One of the perks of working at my office is the fridge, which is typically stocked with a variety of non-alcoholic complimentary beverages. And while I’m not a big soda drinker, I do put back my fair share of bottled water. For the last couple of days, however, we’ve been bone dry in the water department. I thought I could hold out, but by lunch time today, I finally broke down and headed to CVS for a little H2O.
I was chatting on my cell phone with Marc as I approached the building and didn’t give much thought to the few people who ventured up to the automatic “IN” door and then turned back around. So there I am, blahbity blah on my phone while I stand in front of a door that is now very obviously not opening. I turned slightly to notice a CVS employee standing half-way in the “OUT” door and gave him a “what’s up?” look. He leaned in a little closer and almost apologetically whispered, “We’re temporarily closed for a few minutes…we just got robbed.” As I relayed the information to Marc, he pointed out how lucky I was to have not embarked on my water seeking mission five minutes earlier. Troy, on the other hand, was a little saddened by the fact that I wasn’t there in time to have possibly scored free candy.
I decided on CVS because they are generally inexpensive, and they take a debit card — very important considering I never carry cash. So now I was left high and dry (quite literally) in my quest for liquid replenishment. With no other real choice, I finally settled for Starbuck’s, knowing that their little wicker display basket is always stocked with Ethos Water. As I forked over my $1.80 for a single bottle of water, I rationalized the expense by reminding myself that this water, unlike other less socially-conscious water, actually helps people — children to be more specific. I felt good about it and even took a moment to read the darn label for more information. Did you know that water-related diseases are the leading cause of death among children worldwide? No. Ethos (TM) spring water comes from a protected natural source, straight from the earth to you. Hmm…I thought it tasted better than that other corporate water. Sodium Free. Always a plus. 5 cents from the sale of every bottle [goes to] humanitarian water projects. WHAT?!? Five whole cents? Whoopdie Doo. I read it again to be sure that I hadn’t missed a zero in there somewhere, hoping that maybe I misread 50. But no, just 5 cents.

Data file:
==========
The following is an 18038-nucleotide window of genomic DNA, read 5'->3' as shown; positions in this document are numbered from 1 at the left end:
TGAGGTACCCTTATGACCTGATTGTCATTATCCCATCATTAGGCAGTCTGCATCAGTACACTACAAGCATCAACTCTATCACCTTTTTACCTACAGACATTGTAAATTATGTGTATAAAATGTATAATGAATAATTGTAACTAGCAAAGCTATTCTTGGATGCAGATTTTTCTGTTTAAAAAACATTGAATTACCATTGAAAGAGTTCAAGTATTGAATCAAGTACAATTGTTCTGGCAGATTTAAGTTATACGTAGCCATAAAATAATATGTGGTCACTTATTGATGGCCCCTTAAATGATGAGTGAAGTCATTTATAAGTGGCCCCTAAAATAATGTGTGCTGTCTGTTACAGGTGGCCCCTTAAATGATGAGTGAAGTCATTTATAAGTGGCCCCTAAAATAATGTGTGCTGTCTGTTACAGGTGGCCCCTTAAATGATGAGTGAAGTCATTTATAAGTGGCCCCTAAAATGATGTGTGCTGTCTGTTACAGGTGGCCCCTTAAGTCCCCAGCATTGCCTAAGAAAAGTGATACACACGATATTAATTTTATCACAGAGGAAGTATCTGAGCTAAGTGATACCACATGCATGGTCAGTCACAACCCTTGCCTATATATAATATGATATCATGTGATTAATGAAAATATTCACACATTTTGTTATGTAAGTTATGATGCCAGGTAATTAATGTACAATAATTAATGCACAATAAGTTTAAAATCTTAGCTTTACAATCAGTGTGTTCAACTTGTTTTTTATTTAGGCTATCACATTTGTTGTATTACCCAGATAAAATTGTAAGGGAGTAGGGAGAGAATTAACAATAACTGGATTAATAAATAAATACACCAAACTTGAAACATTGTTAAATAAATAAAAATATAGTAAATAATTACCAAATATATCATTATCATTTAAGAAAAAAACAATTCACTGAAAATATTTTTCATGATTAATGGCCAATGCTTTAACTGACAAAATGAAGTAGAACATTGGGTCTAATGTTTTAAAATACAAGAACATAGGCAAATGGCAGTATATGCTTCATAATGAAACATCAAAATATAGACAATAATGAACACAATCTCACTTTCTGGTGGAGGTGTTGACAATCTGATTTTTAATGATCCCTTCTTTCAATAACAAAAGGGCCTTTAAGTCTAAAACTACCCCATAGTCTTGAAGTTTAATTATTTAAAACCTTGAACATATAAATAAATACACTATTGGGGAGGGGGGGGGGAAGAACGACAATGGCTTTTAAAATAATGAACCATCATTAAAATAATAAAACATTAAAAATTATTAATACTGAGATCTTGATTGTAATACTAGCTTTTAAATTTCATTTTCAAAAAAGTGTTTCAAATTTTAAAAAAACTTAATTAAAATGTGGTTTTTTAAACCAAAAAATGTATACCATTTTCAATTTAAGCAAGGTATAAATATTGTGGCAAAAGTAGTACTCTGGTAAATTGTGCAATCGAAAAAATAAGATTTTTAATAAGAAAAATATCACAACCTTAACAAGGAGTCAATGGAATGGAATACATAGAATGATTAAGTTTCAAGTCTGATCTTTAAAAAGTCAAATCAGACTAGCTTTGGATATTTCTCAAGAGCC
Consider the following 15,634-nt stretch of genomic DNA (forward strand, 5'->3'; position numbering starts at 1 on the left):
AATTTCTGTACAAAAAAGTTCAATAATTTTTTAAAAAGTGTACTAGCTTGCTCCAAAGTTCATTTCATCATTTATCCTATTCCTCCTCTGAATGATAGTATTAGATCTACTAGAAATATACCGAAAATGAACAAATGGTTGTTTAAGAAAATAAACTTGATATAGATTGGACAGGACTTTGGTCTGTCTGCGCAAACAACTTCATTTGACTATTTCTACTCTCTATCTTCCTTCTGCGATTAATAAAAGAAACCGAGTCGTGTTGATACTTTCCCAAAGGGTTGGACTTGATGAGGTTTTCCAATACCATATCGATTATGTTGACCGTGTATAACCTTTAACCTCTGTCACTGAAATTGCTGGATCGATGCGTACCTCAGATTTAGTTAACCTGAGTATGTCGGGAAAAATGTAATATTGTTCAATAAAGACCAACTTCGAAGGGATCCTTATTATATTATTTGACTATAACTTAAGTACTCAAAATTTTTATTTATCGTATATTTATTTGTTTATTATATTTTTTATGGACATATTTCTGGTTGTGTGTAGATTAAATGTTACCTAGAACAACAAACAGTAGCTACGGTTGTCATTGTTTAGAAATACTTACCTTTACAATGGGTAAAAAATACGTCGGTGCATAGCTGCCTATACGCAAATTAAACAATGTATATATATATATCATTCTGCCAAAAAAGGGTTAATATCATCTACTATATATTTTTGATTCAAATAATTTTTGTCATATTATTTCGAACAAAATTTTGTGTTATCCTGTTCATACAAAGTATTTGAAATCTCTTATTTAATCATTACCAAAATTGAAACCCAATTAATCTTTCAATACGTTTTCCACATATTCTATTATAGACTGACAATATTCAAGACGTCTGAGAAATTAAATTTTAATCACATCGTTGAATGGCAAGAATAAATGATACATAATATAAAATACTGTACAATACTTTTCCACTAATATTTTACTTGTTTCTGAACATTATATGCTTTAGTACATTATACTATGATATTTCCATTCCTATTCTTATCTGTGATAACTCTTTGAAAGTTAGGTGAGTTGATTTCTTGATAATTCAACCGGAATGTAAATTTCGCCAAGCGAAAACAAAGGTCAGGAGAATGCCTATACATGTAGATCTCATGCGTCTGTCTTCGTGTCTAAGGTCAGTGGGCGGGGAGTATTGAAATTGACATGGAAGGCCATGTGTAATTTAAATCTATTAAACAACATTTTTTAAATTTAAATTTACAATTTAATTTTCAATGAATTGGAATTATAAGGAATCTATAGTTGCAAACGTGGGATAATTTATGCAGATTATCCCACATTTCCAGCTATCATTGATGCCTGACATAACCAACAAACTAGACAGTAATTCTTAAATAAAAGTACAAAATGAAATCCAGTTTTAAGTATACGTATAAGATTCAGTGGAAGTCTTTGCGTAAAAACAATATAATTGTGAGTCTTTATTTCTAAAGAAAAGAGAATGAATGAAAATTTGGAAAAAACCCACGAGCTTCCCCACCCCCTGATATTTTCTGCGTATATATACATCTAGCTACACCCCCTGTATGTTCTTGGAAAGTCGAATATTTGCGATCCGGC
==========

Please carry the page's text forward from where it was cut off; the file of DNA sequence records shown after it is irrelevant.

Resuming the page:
Don’t get me wrong, it’s better than nothing, but these guys are true marketing geniuses. I’m quite convinced that the other $1.75 is disbursed as follows: $0.35 for the positively cool looking bottle; $0.15 for the bottle’s proportionate share of rent for it’s prime location in the wicker basket; $0.05 for my barista; and $1.20 for Peter & Jonathan, the brainiacs who thought this all up in the first place and whose reproduced signatures grace the aforementioned bottle. Who knows? Maybe I’m just a cynic, but it seems like $0.05 on a nearly-two-dollar bottle of water is a little slim.